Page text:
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Pollack on the '05 Cincinnati Bengals Draft Class: What Could Have Been

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David Pollack
David Pollack

For the Cincinnati Bengals, the 2005 NFL season wasn't just the first time in more than a decade that the Bengals made it to the playoffs, it was the rookie season of one of the most talented draft classes in the Mike Brown era.

The Bengals finished the 2004 season with an 8-8 record and came into the draft with the No. 17 pick. In the first round, they selected Georgia defensive end David Pollack. In the second round, they picked up Georgia linebacker Odell Thurman. Then, in the third, they drafted West Virginia wide receiver Chris Henry. In the fourth round, they selected Central Michigan center Eric Ghiaciuc. Then, in the fifth round, they selected Central Michigan offensive tackle Adam Kieft. In the sixth round, they drafted UCLA wide receiver Tab Perry. Finally, in the seventh round, they picked up Utah defensive end Jonathan Fanene. Of their seven draft picks in 2005, five would go on to make a significant impact on the team and three of them would make an immediate impact, helping the team make it to the playoffs. However, just six years later, there are only two of the players selected by the Bengals in the 2005 draft that are still playing today and only one for the Bengals.

The voice of the Mothership, Geoff Hobson, recently caught up with the Bengals 2005 first-round draft pick, David Pollack, who is now an ESPN analyst. He believes that, had the 2005 Bengals draft class been able to stay together, there would have been more division titles and playoff berths following the 2005 season.

"Absolutely; they won one two years ago," Pollack said. "We had a good enough nucleus to do some real damage. I think we had most of the parts on defense and we could have concentrated on offense a little bit more while we developed.

"Odell was going to be one of the best players in the league. Big, he could run, he could hit, make plays. And he was a charismatic guy. But he hung around with the wrong people. Chris was up and down, but it looked like he had finally come on."

The Bengals second-round pick, Thurman, was released from the Bengals after he played zero games in the 2006 season after he failed a drug test and then was arrested for a DUI. In his first season, though, he had 64 tackles, five interceptions, four fumbles and a touchdown. Thurman is now playing in the UFL.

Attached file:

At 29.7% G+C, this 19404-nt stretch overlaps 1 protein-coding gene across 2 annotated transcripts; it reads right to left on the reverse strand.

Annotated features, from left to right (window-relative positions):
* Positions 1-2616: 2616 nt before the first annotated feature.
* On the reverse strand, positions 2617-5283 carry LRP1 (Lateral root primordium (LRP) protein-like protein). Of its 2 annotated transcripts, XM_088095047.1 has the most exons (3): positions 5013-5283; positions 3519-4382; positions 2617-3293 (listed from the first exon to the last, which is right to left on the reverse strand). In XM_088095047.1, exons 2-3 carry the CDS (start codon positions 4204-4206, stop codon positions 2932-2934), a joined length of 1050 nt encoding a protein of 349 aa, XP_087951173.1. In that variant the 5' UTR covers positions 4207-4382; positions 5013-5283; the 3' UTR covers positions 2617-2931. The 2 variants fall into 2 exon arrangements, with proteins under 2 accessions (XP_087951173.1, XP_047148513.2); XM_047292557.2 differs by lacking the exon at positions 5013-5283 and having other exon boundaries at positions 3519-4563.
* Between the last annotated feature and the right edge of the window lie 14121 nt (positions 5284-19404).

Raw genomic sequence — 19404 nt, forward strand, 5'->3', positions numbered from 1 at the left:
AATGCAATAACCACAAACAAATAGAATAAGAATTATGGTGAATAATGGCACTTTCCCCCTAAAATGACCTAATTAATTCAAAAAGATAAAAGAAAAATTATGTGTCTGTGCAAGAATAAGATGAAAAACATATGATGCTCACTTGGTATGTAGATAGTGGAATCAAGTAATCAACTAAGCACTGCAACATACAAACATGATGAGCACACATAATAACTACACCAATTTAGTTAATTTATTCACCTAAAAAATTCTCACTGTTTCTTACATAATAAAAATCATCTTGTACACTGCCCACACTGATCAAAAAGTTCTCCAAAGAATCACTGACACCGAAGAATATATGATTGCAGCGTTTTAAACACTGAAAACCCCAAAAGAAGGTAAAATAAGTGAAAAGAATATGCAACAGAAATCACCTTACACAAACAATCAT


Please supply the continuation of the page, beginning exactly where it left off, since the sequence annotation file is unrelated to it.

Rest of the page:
Chris Henry was another player with character concerns from the Bengals 2005 draft class. He was arrested and suspended multiple times before he was released by the Bengals after the 2008 season because of his conduct. However, owner Mike Brown re-signed the troubled wide receiver in 2009 after he cleaned up his act. For the first time in the young receiver's career, his effort on the field was met with an equal effort to stay out of trouble off the field. Unfortunately, just when everything seemed to be coming together for Henry, he was badly injured after falling out of the bed of his truck. He died the next day.

Even though Henry and Thurman had red flags based on character concerns before the were drafted by the Bengals, Pollack says that you can't ever predict what will happen with a player after they're drafted.

"Lord no," said Pollack, pondering the improbability of it all. "The draft is such a crapshoot. (The losses) changes the dynamic ... so many things can happen when you get drafted. From my fluke play to Odell's problems off the field to Chris' accident to Tab's injury, I guess you could say that class had them all. It had whatever could happen."

The rest of the Bengals draft class, with an exception of Ghuaciuc, played a couple seasons with the Bengals but were either hurt badly enough that they couldn't play anymore (Perry), or just couldn't cut it in the NFL.

As for Pollack, after he was the first rookie to sack a quarterback in the playoffs in the Bengals history, he broke his neck on a freak play in his second game of his second season. Luckily, he's made a full recovery, but he won't ever be able to play football again.

"I've taken 300 hits that were a lot more violent than that one," Pollack said. "I used my head a lot, but that hit wasn't that bad. It was a fluke. It was the perfect angle."

There is no question that the '05 draft class was a talented one. Unfortunately, though, a bad mixture of injuries and character flaws drove the majority of the Bengals' 2005 selections to early retirement, other teams or to new careers. It's an interesting thought, though, when you really think about what might have been. The Bengals could have a linebacker corps of Rey Maualuga, Kieth Rivers, David Pollack and Odell Thurman. They might not have to worry about drafting a wide receiver to stretch the field because they'd have Chris Henry streaking down the sidelines. Tab Perry would be returning kicks and running routes with Henry.

It would be a completely different, and possibly, a better team. You never know how a draft class will work out, though. The NFL is a tough place to stick around for a long period of time. Despite how talented a draft class looks, unfortunate circumstances can make it just as ineffective as a draft class of busts.

Here's to hoping the 2011 draft class works out better for the Bengals and the players selected by them than the 2005 one did.